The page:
Find answers to your questions about Advil® products.
Get answers to your questions on how to take and properly use Advil®.
Find out how to safely take Advil®, as well as what is to be avoided.
Learn more about the pain reliever in Advil®.
Find out about the symptoms, and types of pain, that Advil® treats.
Compare the different pain relief options that are available to you.
Yes, Advil® offers a variety of treatment options depending on your cold and flu symptoms.
Advil® Tablets, Gel Caplets, Liqui-Gels® and Liqui-Gels® minis contain an active ingredient, called ibuprofen, which temporarily reduces fever, as well as relieves minor aches and pains due to the common cold.
If you have additional symptoms, you can also consider using Advil® Cold & Sinus and Advil® Sinus Congestion & Pain products for additional relief. These products contain ibuprofen plus a nasal decongestant to provide relief for symptoms including: headache, fever, minor body aches and pains, sinus pressure, and nasal congestion.
For further questions concerning your use of Advil® products, please speak with a healthcare provider. If your symptoms continue to persist or get worse, please contact a physician immediately.
No. Advil® is not habit forming, and it does not demonstrate addictive properties. Studies show that ibuprofen affects the body (peripherally active), not the brain (not centrally active). Advil® is nonnarcotic.
Advil® temporarily reduces fever and relieves minor aches and pains due to headaches, toothaches, backaches, menstrual cramps, the common cold, muscular aches and the minor pain of arthritis.
Whether it’s joint pain, headache or minor arthritis, Advil® is tough on pain, but gentle on your body.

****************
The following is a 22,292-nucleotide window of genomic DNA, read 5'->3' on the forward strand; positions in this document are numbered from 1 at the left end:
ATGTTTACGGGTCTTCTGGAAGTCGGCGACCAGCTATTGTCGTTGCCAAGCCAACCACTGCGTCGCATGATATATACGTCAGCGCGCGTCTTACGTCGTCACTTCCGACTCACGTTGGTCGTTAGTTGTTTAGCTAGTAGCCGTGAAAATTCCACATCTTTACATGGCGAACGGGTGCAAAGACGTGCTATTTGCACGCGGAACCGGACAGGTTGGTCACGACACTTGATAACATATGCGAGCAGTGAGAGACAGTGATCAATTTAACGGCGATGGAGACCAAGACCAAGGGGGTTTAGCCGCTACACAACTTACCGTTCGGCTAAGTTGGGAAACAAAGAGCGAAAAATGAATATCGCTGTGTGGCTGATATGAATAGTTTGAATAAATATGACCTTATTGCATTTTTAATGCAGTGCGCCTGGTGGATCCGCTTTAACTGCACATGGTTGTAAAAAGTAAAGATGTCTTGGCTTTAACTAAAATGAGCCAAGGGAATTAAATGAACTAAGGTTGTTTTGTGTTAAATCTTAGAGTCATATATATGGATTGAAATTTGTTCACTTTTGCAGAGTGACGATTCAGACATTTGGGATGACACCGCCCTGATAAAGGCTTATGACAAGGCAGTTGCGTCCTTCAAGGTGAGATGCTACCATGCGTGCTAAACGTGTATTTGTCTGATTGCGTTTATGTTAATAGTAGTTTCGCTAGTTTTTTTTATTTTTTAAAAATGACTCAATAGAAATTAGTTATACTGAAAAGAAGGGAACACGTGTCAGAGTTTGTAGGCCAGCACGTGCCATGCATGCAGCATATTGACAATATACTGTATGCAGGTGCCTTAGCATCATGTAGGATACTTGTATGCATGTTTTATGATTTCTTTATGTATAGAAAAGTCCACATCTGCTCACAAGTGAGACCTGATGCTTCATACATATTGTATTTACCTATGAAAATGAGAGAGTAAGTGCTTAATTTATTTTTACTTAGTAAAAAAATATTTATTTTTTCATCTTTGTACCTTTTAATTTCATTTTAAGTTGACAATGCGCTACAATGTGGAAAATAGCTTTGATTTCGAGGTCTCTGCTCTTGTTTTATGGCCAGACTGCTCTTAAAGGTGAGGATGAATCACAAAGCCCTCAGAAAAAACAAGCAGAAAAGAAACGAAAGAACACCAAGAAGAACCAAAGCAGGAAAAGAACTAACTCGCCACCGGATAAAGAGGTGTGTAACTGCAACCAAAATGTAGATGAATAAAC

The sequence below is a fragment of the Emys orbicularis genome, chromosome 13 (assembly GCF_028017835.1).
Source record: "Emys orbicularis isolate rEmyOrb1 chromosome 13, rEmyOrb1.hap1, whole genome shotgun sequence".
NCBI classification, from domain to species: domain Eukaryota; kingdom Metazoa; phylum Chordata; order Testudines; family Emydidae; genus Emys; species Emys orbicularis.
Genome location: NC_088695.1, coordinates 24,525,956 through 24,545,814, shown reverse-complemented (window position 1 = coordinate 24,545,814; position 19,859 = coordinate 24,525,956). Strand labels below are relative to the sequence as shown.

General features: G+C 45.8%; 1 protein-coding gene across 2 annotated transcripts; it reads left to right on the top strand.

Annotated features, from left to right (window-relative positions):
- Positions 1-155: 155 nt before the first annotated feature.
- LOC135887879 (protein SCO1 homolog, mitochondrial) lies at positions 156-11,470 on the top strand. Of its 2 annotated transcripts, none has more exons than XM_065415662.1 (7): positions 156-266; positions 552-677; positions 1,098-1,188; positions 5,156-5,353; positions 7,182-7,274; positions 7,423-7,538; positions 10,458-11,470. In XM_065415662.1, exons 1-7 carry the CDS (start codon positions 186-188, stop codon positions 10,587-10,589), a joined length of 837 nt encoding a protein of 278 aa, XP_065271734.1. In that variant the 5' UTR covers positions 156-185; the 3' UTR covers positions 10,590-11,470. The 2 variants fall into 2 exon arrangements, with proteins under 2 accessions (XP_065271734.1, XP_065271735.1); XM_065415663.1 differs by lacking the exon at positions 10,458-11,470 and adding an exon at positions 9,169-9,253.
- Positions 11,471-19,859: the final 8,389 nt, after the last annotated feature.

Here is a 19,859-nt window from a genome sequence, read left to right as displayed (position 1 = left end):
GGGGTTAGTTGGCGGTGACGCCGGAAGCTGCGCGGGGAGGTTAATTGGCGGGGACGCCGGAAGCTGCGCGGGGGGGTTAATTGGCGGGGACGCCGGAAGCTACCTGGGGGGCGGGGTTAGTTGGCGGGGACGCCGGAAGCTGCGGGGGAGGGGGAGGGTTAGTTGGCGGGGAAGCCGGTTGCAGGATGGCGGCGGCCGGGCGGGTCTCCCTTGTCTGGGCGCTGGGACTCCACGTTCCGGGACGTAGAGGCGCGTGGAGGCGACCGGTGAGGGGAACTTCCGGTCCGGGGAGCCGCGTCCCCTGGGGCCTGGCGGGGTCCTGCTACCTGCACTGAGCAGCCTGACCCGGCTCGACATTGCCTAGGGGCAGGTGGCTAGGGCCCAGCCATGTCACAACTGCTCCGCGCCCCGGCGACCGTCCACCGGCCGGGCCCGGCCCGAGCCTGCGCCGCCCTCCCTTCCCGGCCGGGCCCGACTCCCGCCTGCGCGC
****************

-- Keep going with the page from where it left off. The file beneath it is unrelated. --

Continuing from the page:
No. However, while no studies have shown a tolerance build up (or weakening of pain relief power), over-the-counter pain relievers (including Advil®) should not be used for longer than 10 days unless directed by a physician.
When taken as directed, adverse effects on the liver are uncommon. Effects on the liver are rare but may include liver disorder, abnormal liver function, hepatitis and jaundice, and, they may occur at higher than recommended OTC doses.
Consult your doctor before taking Advil® if you have liver cirrhosis, or any other concerns about taking this product.
No. The OTC dose in found in Advil® products does not treat inflammation. However, Advil® does relieve the pain associated with inflammation.
No. Single ingredient Advil® products do not contain an antihistamine. The active ingredient in Advil® is ibuprofen which is part of a class of drugs called NSAIDs (nonsteroidal anti-inflammatory drugs). Check out the Ingredients section of this FAQ to learn more about what is in Advil®. If you are interested in an antihistamine, check out our Advil® Cold & Allergy Products.
Caplets and tablets describe the dosage form. Tablets are round and “caplets” is short hand for capsule-shaped. The FDA considers “caplet” to be a type of tablet.